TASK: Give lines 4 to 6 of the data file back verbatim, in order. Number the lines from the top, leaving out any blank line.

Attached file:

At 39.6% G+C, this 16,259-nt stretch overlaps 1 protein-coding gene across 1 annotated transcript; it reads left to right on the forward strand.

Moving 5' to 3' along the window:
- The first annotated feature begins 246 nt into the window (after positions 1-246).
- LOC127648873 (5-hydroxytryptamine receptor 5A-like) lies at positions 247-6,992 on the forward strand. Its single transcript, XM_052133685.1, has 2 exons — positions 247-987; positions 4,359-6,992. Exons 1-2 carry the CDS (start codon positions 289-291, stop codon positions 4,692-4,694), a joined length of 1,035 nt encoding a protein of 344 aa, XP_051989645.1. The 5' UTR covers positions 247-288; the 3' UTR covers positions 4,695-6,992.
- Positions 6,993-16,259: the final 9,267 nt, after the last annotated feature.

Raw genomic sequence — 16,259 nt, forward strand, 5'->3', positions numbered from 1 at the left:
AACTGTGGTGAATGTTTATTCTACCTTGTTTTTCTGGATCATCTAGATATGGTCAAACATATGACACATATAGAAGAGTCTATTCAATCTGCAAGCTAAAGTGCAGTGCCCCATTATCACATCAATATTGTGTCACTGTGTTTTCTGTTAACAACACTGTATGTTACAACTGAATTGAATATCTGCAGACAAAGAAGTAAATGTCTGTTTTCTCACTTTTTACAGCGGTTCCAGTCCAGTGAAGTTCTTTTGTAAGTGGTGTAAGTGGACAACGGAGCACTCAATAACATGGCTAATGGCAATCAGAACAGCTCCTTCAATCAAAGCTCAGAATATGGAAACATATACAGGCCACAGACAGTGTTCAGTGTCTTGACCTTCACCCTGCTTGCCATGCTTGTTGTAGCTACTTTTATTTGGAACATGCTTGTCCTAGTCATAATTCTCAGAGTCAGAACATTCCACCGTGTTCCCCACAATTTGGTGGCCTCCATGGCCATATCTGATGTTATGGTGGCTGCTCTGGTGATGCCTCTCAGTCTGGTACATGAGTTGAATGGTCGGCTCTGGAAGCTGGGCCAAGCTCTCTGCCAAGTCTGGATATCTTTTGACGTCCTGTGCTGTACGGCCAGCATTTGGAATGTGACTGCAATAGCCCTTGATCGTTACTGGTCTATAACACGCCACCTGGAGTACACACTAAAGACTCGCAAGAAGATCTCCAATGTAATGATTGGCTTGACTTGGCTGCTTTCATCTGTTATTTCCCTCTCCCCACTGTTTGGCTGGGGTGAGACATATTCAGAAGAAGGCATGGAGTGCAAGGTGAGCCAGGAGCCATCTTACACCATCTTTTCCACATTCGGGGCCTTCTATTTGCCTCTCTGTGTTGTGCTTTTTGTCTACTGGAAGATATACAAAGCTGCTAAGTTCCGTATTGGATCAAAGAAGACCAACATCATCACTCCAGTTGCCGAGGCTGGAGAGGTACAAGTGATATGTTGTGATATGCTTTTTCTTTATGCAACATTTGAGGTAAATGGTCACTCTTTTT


- LOC127648873 (5-hydroxytryptamine receptor 5A-like) lies at positions 247-6,992 on the forward strand. Its single transcript, XM_052133685.1, has 2 exons — positions 247-987; positions 4,359-6,992. Exons 1-2 carry the CDS (start codon positions 289-291, stop codon positions 4,692-4,694), a joined length of 1,035 nt encoding a protein of 344 aa, XP_051989645.1. The 5' UTR covers positions 247-288; the 3' UTR covers positions 4,695-6,992.
- Positions 6,993-16,259: the final 9,267 nt, after the last annotated feature.

Raw genomic sequence — 16,259 nt, forward strand, 5'->3', positions numbered from 1 at the left: